Punk Revolution

Film Celebrates a Controversial Austrian Band’s Forty Years of Stirring Up Trouble

The limousine door opened and an elegant shoe stepped out onto the red carpet that led up to Gartenbaukino across from the Stadtpark in Vienna’s 1st District. Photographers were everywhere, packed in among the large crowd thronging at the theater door eager to see the band….the stars of the film.

It was the Austrian premiere of the movie Weltrevolution (World Revolution) by director Klaus Hundsbichler about Stefan Weber and his rock/punk band “Drahdiwaberl,” and their dream of worldwide revolution.

In 1969, Weber wanted to create the most vulgar and obscene band in Austria to challenge the politics and worldview at the time and he was successful. Their first studio album Psychoterror was in eighth place in the Austrian charts and sold over 20,000 copies. Austrian pop icon Falco began his career playing as bassist for the band from 1978 to 1983.

It took Hundsbichler eight years to make this movie after sorting out hundreds of footage. The movie shows clips from live concerts between 1978 and 2007, their daily life as well as Weber’s home videos, showing the many faces of the band. This film is not only for hardcore fans of the band but also for people who have never heard about it.

“This film will help everybody understand how this phenomenon “Drahdiwaberl” could only happen in Vienna,” said director Klaus Hundsbichler and explained it in an interview with The Vienna Review that he meant that “Austria was and is a very “verklemmt borniert”, uptight and narrow minded, and there must be opposition to that.”

That maybe explains the two women dressed as nuns on the side of the movie theatre, next to a man with long brown hair and beard, in brown clothes (like Jesus) and another hippy in his thirties in a tie-died shirt and loose pants chanting [some religious song] and yelling: “If you want your soul to go to heaven, stay outside.” From a group called ‘Jesus Loves You,’ they had come armed with posters and flyers that didn’t mince words.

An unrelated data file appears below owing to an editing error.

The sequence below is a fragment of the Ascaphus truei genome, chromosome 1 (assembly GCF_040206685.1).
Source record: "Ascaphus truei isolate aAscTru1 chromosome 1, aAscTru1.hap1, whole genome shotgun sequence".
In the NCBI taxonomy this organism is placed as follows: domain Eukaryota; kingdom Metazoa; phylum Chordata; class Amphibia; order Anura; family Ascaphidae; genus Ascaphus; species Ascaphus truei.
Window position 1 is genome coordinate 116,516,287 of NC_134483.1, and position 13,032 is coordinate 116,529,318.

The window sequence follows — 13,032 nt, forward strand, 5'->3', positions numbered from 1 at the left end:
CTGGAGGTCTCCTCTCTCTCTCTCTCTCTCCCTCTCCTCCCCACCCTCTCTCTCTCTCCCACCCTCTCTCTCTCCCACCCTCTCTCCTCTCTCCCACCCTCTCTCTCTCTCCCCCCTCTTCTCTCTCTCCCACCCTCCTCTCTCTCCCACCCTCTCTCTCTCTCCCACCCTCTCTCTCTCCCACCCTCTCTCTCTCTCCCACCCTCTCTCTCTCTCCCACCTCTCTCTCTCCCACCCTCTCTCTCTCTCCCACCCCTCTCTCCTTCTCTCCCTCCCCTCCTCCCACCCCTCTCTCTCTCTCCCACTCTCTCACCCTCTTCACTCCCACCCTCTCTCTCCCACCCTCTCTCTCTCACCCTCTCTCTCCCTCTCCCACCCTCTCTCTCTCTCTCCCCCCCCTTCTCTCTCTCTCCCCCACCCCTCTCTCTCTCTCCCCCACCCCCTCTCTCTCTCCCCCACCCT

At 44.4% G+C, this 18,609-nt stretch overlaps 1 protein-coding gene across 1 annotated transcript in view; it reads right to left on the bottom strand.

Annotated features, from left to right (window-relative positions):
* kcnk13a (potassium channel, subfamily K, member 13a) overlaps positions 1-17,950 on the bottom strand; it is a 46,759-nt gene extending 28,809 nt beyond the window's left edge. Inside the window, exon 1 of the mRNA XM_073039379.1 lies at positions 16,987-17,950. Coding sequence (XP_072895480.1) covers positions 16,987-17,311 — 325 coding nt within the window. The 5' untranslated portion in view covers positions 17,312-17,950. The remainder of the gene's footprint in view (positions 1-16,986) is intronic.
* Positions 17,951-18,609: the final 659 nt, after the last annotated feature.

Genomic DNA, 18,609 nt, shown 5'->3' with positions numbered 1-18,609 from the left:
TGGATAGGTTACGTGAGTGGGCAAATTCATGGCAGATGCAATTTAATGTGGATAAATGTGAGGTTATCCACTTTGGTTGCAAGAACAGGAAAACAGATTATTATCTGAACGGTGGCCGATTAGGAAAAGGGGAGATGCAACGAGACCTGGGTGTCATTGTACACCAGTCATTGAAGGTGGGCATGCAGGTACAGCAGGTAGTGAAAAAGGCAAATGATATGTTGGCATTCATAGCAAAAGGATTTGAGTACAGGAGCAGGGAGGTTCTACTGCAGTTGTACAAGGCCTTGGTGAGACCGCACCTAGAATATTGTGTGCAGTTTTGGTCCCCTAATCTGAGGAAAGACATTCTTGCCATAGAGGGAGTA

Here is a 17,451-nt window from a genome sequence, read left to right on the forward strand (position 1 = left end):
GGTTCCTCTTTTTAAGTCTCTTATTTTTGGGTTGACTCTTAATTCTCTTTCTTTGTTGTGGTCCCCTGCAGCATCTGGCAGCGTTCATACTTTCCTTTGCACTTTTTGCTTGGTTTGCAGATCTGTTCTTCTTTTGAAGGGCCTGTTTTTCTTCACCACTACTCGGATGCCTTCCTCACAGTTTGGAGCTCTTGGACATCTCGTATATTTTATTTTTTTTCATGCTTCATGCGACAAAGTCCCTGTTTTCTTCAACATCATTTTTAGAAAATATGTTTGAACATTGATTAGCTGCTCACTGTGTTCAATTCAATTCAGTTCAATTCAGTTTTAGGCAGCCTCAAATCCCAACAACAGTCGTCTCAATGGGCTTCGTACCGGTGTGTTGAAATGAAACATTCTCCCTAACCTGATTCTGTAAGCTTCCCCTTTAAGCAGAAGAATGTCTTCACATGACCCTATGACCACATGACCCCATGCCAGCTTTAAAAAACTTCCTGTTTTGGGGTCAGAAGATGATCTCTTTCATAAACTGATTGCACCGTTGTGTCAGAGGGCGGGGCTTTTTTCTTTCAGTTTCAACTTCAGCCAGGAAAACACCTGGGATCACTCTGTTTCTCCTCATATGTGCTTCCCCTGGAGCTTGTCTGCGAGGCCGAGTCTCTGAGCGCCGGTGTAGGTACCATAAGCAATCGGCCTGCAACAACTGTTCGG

Finally, the film crew arrived, sachet-ing down the red carpet, the only ones in tuxedos and ball gowns, as the fundamentalists threw the flyers at them, chanting and praying for their souls.

Then there was the transvestite, wearing a long black wig and purple gown, black spike heels and sunglasses. It was just the moustache that was hard to hide. With a chain around his neck, he also had a whip as a weapon, which he used later on one of the protesters, kicked a vase he was carrying and dumping yellow flowers onto the street and stepping on them.

He was not the only odd figure; there was also a woman with blue hair in a red spandex nurse’s uniform with a syringe, who was asking the guys: “Machst du spritze” (Do you like injections?).

The concerts themselves looked like every parents nightmare, like Marilyn Manson, an orgy of raunch intended to offend as many as possible. One band member was tonguing a naked woman, you know where, while another was making it with a feminine tail end. It was easy to see why ORF had refused to play them on TV.

But you couldn’t help wondering… was this all an act? After all, the band member’s previous outfits included police uniforms and nun’s habits.

“I don’t know who these people are,” commented Stefan’s Weber photographer. But at least it was getting attention. And wasn’t that the point?

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